And also, thanks to Earl Kress, the Sherlock cast play off the MGM characters just as well too, with the right balance of humour and adventure that pleases fans of both worlds - which is almost reminiscent of Oscar Martin's T&J "adventure" storylines when he regularly breaks off from the chase format.

Michael Tavera's soundtrack seems to do the same; again balancing the T&J comedy with the Holmes sagaciousness that blends the two together, with producers Spike Brandt and Jeff Siergey keeping the animation as smooth and comical as possible (even as far as animating scenes themselves!)

Because this movie has put me in a surprisingly good mood, I'd just like to add a few more notes here:

  • The DVD of the movie has one sole special feature, which is pretty special when you've studied this much on T&J as I have - Spike Brandt himself demonstrating how to draw and animate Tom and Jerry. His natural, friendly demonstrations seem like WB's answer to Don Bluth!
  • Keep your eyes open for a few familiar faces in the pub scene - including the Tex Avery Cat, Simon Legree (from Tex Avery's Uncle Tom's Cabana) and Junior Pig (from One Ham's Family).
  • Since Tom & Jerry Tales, Spike's design and mannerisms have been based from his debut appearance in the 1942 short "Dog Trouble" - but this time round, Spike and Jeff have opted to go for his later 1950 design (the same time his son Tyke came along), which I much prefer =)
What I also loved about this feature was that they broke another bad habit. Ever since The Magic Ring, most T&J direct-to-DVD features fall into a similar pattern:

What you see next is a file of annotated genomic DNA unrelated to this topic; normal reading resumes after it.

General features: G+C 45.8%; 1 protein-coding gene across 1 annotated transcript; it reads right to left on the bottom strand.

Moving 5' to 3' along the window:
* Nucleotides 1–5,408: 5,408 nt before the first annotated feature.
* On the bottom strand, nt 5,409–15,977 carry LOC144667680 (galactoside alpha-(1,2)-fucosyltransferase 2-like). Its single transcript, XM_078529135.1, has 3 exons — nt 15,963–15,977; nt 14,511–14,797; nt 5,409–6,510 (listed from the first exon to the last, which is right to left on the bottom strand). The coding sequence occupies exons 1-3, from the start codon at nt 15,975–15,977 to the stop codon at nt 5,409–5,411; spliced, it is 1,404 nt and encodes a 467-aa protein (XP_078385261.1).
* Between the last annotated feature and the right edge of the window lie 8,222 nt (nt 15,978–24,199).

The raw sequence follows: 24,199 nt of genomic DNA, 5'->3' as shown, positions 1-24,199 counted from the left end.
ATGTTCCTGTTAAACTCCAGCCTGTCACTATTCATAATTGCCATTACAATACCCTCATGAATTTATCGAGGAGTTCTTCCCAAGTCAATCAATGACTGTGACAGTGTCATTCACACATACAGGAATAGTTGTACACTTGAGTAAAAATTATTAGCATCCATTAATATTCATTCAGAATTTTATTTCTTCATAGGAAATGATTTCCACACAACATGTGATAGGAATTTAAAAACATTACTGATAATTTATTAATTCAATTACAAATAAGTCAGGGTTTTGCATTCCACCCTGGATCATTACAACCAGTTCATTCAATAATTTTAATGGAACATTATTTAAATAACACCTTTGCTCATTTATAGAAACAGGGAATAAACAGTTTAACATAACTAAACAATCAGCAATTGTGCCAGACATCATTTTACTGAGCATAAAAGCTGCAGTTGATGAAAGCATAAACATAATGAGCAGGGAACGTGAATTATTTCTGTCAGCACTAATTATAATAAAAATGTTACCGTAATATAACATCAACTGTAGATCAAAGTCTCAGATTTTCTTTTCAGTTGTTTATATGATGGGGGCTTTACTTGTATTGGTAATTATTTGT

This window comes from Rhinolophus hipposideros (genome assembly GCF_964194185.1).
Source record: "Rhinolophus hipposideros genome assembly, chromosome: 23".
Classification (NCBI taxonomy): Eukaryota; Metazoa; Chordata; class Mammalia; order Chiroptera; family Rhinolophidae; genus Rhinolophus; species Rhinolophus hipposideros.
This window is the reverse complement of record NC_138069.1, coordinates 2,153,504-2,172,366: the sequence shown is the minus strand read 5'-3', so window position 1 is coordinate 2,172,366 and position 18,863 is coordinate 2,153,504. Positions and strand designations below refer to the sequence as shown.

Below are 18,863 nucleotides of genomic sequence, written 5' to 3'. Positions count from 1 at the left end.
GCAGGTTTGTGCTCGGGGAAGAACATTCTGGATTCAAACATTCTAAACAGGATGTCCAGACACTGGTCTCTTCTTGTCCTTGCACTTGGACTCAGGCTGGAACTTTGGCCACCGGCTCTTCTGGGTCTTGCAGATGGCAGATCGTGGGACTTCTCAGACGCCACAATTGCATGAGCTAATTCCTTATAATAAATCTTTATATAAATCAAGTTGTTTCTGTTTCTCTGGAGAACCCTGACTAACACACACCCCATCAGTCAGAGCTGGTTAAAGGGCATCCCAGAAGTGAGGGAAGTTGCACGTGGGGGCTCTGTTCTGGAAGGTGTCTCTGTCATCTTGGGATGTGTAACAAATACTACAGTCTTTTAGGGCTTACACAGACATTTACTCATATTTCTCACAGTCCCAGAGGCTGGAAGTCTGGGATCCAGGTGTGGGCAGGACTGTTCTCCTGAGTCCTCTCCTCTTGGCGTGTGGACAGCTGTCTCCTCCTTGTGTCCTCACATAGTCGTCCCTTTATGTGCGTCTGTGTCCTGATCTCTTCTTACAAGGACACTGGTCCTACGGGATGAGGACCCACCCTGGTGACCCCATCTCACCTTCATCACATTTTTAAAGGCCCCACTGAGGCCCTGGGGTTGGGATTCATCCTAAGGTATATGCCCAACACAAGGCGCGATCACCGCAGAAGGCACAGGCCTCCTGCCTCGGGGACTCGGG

Movie starts with T&J chasing and causing chaos for the first 5 mins > the main plot eventually begins > Tom gets lots of lumps > T&J save the day > Tom is either chased in the distance or gets worst off even at the end.

THIS time around, they start the movie right off the bat. A thrilling introduction of Moriarty's Siamese Cats - Tim, Pan and Ali - stealing the jewels in true Sherlock-type style, then the lead characters are introduced naturally as if they had been there all along, with Jerry receiving equal lumps as Tom in terms of slapstick while still remaining relevant to the story! Of course, the movie still squeezes in a few mini-chase for old times sake ;-)

In short, it's on the same level as Shiver Me Whiskers with the right people filling the right shoes in terms of acting, animating, producing and directing to bring together a faithful Tom and Jerry movie with incredible quality, whether it be another 60-minute movie or another 6-minute cartoon for told time's sake, so long as the story is solid and there's literally a laugh-a-minute.